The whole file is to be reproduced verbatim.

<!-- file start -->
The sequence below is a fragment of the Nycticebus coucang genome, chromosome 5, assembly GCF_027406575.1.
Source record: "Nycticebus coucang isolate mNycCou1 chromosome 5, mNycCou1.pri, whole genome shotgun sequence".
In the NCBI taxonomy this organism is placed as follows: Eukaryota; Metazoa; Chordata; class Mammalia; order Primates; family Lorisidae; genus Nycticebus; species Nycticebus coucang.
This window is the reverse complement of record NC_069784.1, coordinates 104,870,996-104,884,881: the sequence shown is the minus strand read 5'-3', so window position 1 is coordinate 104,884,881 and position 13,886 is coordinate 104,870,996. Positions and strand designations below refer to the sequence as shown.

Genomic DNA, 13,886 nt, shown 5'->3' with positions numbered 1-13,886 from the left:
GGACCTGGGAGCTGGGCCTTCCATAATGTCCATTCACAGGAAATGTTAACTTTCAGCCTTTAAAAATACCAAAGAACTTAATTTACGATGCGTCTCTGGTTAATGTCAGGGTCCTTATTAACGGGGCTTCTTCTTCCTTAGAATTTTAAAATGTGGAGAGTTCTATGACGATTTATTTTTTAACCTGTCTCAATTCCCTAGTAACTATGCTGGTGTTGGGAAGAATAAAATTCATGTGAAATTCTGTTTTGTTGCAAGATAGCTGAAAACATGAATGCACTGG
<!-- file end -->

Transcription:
The sequence below is a fragment of the Nycticebus coucang genome, chromosome 5, assembly GCF_027406575.1.
Source record: "Nycticebus coucang isolate mNycCou1 chromosome 5, mNycCou1.pri, whole genome shotgun sequence".
In the NCBI taxonomy this organism is placed as follows: Eukaryota; Metazoa; Chordata; class Mammalia; order Primates; family Lorisidae; genus Nycticebus; species Nycticebus coucang.
This window is the reverse complement of record NC_069784.1, coordinates 104,870,996-104,884,881: the sequence shown is the minus strand read 5'-3', so window position 1 is coordinate 104,884,881 and position 13,886 is coordinate 104,870,996. Positions and strand designations below refer to the sequence as shown.

Genomic DNA, 13,886 nt, shown 5'->3' with positions numbered 1-13,886 from the left:
GGACCTGGGAGCTGGGCCTTCCATAATGTCCATTCACAGGAAATGTTAACTTTCAGCCTTTAAAAATACCAAAGAACTTAATTTACGATGCGTCTCTGGTTAATGTCAGGGTCCTTATTAACGGGGCTTCTTCTTCCTTAGAATTTTAAAATGTGGAGAGTTCTATGACGATTTATTTTTTAACCTGTCTCAATTCCCTAGTAACTATGCTGGTGTTGGGAAGAATAAAATTCATGTGAAATTCTGTTTTGTTGCAAGATAGCTGAAAACATGAATGCACTGG